The Royal Albert Hall is one of my favourite London venues.
I was there on Saturday, with my daughter Abigail, watching a performance of Swan Lake in the round, by the English National Ballet. Sixty swans danced in the arena below us, transformed into a lake by skilful lighting effects; and the audience delighted in the performances of Dmitri Gruzdyev as Prince Siegfried and Fernanda Oliveira as Odette and Odile.
The earliest memory I have of the Royal Albert Hall is when, as a child, I sang in the Chorus of Younger Angels in a performance of Mahler’s 8th Symphony.
I stood close to the organ; and I’ve never forgotten that tremendous experience as trumpets, drums and organ, under Leonard Bernstein’s flambuoyant direction, brought Mahler’s ‘Symphony of a Thousand’ to its thunderous conclusion.
During my sixth form days in Orpington, Kent, I often took the train to London with my schoolfriends so we could sit on the pavement outside the Royal Albert Hall in a queue for promenaders tickets for the BBC Proms; and then, once inside the door, sprint to the arena, to find the best place at the front, near the conductor’s rostrum.
One summer, I spent several hours walking up and down the queue with spare tickets to sell, having bought Gallery tickets for a half season.
Later, when I lived in Bayswater, London W2, the Royal Albert Hall was just a stroll across Kensington Gardens, to go to the rehearsals and concerts of another choir I sang in – the London Choral Society.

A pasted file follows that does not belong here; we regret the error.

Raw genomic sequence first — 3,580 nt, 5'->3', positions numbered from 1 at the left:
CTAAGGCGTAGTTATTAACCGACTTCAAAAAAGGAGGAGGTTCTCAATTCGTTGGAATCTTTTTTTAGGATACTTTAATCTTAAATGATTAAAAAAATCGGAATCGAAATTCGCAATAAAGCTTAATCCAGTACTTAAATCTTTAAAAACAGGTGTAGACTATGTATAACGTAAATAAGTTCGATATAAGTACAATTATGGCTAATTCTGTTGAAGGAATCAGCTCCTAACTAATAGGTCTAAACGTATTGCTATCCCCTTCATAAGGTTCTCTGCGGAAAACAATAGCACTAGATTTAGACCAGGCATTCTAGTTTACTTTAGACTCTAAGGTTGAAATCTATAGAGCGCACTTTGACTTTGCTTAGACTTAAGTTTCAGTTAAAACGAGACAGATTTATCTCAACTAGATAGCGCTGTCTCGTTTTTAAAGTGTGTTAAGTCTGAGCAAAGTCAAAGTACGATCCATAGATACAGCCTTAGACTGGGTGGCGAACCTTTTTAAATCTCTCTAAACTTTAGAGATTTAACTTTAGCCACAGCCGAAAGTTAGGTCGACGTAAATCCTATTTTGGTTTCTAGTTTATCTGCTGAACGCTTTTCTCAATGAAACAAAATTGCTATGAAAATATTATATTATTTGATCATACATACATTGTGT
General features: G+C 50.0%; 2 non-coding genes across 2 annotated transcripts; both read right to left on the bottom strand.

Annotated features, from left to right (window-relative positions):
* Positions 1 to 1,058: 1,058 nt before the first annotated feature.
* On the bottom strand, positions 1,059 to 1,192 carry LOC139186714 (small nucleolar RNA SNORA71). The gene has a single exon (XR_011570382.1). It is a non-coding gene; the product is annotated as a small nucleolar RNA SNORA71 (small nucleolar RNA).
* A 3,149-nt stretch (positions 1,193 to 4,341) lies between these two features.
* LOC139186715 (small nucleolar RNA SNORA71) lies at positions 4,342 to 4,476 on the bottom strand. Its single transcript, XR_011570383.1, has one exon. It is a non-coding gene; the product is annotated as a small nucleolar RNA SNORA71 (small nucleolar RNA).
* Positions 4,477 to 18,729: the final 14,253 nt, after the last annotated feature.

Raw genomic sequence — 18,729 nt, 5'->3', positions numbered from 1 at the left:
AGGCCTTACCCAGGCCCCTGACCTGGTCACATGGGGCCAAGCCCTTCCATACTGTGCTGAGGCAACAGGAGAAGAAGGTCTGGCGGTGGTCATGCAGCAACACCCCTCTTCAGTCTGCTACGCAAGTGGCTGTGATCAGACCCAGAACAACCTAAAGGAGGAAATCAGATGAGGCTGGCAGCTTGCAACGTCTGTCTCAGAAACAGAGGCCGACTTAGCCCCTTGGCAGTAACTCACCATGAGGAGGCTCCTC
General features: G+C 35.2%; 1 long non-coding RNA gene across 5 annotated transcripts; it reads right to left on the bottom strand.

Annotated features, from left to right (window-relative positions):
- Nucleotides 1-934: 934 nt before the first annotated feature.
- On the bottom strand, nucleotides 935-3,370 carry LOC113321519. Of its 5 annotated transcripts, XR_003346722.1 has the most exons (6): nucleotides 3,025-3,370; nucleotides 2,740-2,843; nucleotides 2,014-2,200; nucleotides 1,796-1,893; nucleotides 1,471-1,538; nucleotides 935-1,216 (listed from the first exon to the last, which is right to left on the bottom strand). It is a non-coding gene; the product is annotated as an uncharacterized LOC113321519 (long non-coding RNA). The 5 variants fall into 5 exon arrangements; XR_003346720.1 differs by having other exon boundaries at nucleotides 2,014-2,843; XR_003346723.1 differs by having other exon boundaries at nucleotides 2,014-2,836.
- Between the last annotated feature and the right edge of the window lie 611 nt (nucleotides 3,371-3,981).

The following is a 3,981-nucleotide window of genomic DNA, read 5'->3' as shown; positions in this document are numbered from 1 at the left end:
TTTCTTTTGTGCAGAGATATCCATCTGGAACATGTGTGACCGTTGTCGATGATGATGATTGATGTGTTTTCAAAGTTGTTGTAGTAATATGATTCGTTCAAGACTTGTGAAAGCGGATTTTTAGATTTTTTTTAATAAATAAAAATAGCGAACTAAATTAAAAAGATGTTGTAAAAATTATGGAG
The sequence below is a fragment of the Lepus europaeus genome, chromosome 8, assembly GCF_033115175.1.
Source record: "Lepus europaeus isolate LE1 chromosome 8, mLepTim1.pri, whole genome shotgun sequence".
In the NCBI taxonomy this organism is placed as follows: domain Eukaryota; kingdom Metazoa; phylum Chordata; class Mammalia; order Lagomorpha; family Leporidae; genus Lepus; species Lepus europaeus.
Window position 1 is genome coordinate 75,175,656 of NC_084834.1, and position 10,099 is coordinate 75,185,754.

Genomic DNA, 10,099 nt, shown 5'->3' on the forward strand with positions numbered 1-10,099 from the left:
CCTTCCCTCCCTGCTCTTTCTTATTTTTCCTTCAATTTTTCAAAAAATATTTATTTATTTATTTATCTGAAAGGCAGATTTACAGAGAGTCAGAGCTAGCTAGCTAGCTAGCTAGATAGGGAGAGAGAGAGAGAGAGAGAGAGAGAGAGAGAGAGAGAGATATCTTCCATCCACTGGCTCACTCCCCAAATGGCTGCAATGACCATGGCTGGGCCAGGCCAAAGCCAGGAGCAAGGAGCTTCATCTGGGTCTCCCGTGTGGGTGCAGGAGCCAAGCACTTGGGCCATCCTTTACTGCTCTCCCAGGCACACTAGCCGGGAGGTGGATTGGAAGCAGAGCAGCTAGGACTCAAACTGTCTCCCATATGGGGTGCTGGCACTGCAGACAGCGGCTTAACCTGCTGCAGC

Whenever I now enter the Royal Albert Hall, I feel a deep sense of affection and euphoria.
This great circular space is to me, and to many even without such memories, both grand and intimate.
It’s also wonderfully flexible,with its central arena, for many great occasions.
The Hall was originally supposed to have been called The Central Hall of Arts and Sciences, but the name was changed by Queen Victoria to Royal Albert Hall of Arts and Sciences when laying the foundation stone, as a dedication to her deceased husband and consort Prince Albert. It forms the practical part of a national memorial to the Prince Consort – the decorative part is the Albert Memorial directly to the north in Kensington Gardens, now separated from the Hall by the road Kensington Gore.
Thank you to Queen Victoria for deciding to commemorate Albert in this, among many other ways!